Anti-social Behaviour, Crime and Policing Act 2014

PART 7: Dangerous dogs

106  Keeping dogs under proper control

(1)The Dangerous Dogs Act 1991 is amended as follows.

(2)In section 3 (keeping dogs under proper control)—

(a)in subsection (1)—

(i)for “a public place” there is substituted “any place in England or Wales (whether or not a public place)”;

(ii)after “injures any person” there is inserted “or assistance dog”;

(b)after subsection (1) there is inserted—

(1A)A person (“D”) is not guilty of an offence under subsection (1) in a case which is a householder case.

(1B)For the purposes of subsection (1A) “a householder case” is a case where—

(a)the dog is dangerously out of control while in or partly in a building, or part of a building, that is a dwelling or is forces accommodation (or is both), and

(b)at that time—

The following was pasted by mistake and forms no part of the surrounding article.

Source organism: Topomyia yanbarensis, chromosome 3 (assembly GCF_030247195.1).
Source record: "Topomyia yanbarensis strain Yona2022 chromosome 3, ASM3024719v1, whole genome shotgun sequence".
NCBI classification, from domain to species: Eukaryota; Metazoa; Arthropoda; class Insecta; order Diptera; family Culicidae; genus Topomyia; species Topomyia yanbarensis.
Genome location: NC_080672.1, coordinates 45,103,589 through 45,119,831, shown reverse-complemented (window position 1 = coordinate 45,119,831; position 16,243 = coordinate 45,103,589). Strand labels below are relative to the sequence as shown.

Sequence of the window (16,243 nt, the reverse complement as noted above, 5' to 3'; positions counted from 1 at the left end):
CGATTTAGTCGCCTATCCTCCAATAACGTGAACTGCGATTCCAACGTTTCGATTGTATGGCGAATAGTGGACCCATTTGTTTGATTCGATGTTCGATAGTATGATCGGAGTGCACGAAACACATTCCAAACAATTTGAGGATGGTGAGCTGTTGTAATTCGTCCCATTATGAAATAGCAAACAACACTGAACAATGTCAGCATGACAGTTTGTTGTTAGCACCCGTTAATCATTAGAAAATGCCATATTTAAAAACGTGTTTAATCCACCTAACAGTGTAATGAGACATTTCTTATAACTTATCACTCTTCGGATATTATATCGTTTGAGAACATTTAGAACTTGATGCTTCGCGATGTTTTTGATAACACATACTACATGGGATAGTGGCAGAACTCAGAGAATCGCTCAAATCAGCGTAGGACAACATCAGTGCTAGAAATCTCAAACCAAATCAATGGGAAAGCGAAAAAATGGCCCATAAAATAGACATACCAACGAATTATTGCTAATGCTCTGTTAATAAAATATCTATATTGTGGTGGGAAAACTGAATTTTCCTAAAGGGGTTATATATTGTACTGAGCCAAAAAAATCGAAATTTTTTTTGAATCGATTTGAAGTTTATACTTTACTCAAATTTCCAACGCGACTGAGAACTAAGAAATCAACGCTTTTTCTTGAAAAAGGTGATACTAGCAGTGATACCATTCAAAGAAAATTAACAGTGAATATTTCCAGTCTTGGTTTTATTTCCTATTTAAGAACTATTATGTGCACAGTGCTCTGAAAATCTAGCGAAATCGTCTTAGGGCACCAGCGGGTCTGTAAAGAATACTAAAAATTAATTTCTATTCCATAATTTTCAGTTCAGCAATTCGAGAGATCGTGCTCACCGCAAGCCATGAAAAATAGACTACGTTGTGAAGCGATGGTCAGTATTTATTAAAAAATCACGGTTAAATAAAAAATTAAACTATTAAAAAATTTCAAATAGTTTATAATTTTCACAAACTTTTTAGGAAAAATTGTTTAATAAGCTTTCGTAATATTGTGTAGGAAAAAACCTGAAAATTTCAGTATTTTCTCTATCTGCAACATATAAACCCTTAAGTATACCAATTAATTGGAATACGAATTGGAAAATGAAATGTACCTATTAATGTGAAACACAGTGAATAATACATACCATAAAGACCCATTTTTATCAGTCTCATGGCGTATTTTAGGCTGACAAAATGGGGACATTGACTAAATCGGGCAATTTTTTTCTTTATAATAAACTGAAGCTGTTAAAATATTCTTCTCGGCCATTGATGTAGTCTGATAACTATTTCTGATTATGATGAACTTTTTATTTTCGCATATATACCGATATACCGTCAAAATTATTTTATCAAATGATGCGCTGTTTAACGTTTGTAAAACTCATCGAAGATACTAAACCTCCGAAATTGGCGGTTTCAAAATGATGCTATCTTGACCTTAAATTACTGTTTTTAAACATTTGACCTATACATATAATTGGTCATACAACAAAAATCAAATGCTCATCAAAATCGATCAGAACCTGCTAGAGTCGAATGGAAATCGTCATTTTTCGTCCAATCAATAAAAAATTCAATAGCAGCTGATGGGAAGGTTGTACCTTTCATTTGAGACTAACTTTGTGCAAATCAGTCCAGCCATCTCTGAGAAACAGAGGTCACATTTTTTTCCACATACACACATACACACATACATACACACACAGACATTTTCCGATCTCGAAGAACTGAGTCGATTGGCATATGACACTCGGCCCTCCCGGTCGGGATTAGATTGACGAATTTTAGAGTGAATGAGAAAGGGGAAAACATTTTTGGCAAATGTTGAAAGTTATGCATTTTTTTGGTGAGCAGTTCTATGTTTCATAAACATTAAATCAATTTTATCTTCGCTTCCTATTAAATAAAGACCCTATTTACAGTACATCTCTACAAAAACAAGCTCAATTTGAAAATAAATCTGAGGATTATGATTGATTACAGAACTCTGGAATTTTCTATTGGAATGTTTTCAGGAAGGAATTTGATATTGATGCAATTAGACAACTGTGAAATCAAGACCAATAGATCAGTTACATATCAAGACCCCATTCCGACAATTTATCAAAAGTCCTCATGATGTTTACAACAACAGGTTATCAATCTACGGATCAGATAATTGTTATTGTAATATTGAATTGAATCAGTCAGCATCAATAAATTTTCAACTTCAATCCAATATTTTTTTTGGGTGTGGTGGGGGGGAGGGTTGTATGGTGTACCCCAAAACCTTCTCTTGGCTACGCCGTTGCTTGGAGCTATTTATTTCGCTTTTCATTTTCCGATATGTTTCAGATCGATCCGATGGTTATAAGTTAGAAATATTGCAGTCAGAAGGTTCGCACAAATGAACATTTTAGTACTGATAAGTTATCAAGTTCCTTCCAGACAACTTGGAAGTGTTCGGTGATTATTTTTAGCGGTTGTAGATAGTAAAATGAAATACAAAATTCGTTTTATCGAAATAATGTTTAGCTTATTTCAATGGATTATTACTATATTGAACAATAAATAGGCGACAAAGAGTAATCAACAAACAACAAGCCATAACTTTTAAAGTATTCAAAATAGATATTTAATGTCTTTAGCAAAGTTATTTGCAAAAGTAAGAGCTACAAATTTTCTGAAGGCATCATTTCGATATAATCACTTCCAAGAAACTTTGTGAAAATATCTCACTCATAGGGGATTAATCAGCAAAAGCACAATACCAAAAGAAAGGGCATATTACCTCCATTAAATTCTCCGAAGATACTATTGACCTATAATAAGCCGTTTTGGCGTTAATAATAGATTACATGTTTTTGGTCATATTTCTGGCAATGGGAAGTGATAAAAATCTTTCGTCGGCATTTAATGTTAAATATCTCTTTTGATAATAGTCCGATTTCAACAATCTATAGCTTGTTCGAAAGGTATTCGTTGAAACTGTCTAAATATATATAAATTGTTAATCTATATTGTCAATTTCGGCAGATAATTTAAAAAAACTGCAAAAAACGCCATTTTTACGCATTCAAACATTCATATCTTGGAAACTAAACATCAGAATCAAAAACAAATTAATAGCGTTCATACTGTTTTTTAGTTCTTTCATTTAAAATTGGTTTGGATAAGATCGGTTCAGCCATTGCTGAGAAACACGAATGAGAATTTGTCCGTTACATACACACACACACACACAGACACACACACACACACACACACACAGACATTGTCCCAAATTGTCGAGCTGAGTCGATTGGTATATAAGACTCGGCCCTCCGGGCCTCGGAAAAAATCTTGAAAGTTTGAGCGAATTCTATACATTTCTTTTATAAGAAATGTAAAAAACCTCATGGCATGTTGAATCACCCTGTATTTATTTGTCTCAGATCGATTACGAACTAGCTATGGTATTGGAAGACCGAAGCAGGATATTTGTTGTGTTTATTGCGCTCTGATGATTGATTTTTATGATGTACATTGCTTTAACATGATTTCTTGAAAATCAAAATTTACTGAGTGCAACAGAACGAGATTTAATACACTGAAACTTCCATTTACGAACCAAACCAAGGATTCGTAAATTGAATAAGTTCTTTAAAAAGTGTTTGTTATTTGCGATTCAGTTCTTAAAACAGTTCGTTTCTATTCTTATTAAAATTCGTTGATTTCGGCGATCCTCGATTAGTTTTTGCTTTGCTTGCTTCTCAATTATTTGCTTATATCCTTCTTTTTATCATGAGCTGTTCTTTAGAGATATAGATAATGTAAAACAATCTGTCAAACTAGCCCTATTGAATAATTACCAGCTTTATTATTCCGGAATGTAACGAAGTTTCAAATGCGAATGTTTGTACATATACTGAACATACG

(i)the person in relation to whom the dog is dangerously out of control (“V”) is in, or is entering, the building or part as a trespasser, or

(ii)D (if present at that time) believed V to be in, or entering, the building or part as a trespasser.

Section 76(8B) to (8F) of the Criminal Justice and Immigration Act 2008 (use of force at place of residence) apply for the purposes of this subsection as they apply for the purposes of subsection (8A) of that section (and for those purposes the reference in section 76(8D) to subsection (8A)(d) is to be read as if it were a reference to paragraph (b)(ii) of this subsection).;

(c)subsection (3) is repealed;

(d)in subsection (4)—

(i)the words “or (3)” are omitted;

(ii)for “either of those subsections” there is substituted “that subsection”;